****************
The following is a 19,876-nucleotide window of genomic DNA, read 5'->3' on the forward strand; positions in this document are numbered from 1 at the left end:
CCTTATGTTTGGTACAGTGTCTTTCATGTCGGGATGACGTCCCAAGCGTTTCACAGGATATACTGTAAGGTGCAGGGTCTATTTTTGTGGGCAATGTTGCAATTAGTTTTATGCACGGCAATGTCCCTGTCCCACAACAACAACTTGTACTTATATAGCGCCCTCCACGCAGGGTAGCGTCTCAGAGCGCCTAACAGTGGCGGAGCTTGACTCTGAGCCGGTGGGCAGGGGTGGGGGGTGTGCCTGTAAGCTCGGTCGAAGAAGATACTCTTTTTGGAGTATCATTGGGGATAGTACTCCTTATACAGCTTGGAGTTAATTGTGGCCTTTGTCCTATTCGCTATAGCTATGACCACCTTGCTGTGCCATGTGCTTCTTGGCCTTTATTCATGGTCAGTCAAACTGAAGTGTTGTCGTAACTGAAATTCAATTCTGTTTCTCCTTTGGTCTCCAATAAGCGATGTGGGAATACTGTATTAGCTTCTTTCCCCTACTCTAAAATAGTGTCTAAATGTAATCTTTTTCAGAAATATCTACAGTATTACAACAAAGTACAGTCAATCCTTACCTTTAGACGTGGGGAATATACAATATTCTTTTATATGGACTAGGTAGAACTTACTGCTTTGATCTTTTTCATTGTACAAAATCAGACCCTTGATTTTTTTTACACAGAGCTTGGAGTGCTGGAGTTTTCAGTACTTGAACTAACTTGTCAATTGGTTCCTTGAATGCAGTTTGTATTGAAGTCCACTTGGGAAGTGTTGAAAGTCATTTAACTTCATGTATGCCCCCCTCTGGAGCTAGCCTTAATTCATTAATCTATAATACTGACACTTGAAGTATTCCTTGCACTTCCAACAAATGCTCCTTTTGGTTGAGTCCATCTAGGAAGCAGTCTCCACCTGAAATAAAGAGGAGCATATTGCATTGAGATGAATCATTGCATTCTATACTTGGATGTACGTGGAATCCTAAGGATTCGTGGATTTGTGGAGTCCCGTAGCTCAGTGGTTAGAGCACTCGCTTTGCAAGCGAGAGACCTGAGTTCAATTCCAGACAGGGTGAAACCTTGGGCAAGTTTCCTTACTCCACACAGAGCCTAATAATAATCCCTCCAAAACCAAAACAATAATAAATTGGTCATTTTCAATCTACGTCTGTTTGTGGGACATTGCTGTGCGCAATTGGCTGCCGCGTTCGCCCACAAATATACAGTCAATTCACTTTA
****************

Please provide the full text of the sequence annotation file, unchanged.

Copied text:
The following is a 19,876-nucleotide window of genomic DNA, read 5'->3' on the forward strand; positions in this document are numbered from 1 at the left end:
CCTTATGTTTGGTACAGTGTCTTTCATGTCGGGATGACGTCCCAAGCGTTTCACAGGATATACTGTAAGGTGCAGGGTCTATTTTTGTGGGCAATGTTGCAATTAGTTTTATGCACGGCAATGTCCCTGTCCCACAACAACAACTTGTACTTATATAGCGCCCTCCACGCAGGGTAGCGTCTCAGAGCGCCTAACAGTGGCGGAGCTTGACTCTGAGCCGGTGGGCAGGGGTGGGGGGTGTGCCTGTAAGCTCGGTCGAAGAAGATACTCTTTTTGGAGTATCATTGGGGATAGTACTCCTTATACAGCTTGGAGTTAATTGTGGCCTTTGTCCTATTCGCTATAGCTATGACCACCTTGCTGTGCCATGTGCTTCTTGGCCTTTATTCATGGTCAGTCAAACTGAAGTGTTGTCGTAACTGAAATTCAATTCTGTTTCTCCTTTGGTCTCCAATAAGCGATGTGGGAATACTGTATTAGCTTCTTTCCCCTACTCTAAAATAGTGTCTAAATGTAATCTTTTTCAGAAATATCTACAGTATTACAACAAAGTACAGTCAATCCTTACCTTTAGACGTGGGGAATATACAATATTCTTTTATATGGACTAGGTAGAACTTACTGCTTTGATCTTTTTCATTGTACAAAATCAGACCCTTGATTTTTTTTACACAGAGCTTGGAGTGCTGGAGTTTTCAGTACTTGAACTAACTTGTCAATTGGTTCCTTGAATGCAGTTTGTATTGAAGTCCACTTGGGAAGTGTTGAAAGTCATTTAACTTCATGTATGCCCCCCTCTGGAGCTAGCCTTAATTCATTAATCTATAATACTGACACTTGAAGTATTCCTTGCACTTCCAACAAATGCTCCTTTTGGTTGAGTCCATCTAGGAAGCAGTCTCCACCTGAAATAAAGAGGAGCATATTGCATTGAGATGAATCATTGCATTCTATACTTGGATGTACGTGGAATCCTAAGGATTCGTGGATTTGTGGAGTCCCGTAGCTCAGTGGTTAGAGCACTCGCTTTGCAAGCGAGAGACCTGAGTTCAATTCCAGACAGGGTGAAACCTTGGGCAAGTTTCCTTACTCCACACAGAGCCTAATAATAATCCCTCCAAAACCAAAACAATAATAAATTGGTCATTTTCAATCTACGTCTGTTTGTGGGACATTGCTGTGCGCAATTGGCTGCCGCGTTCGCCCACAAATATACAGTCAATTCACTTTA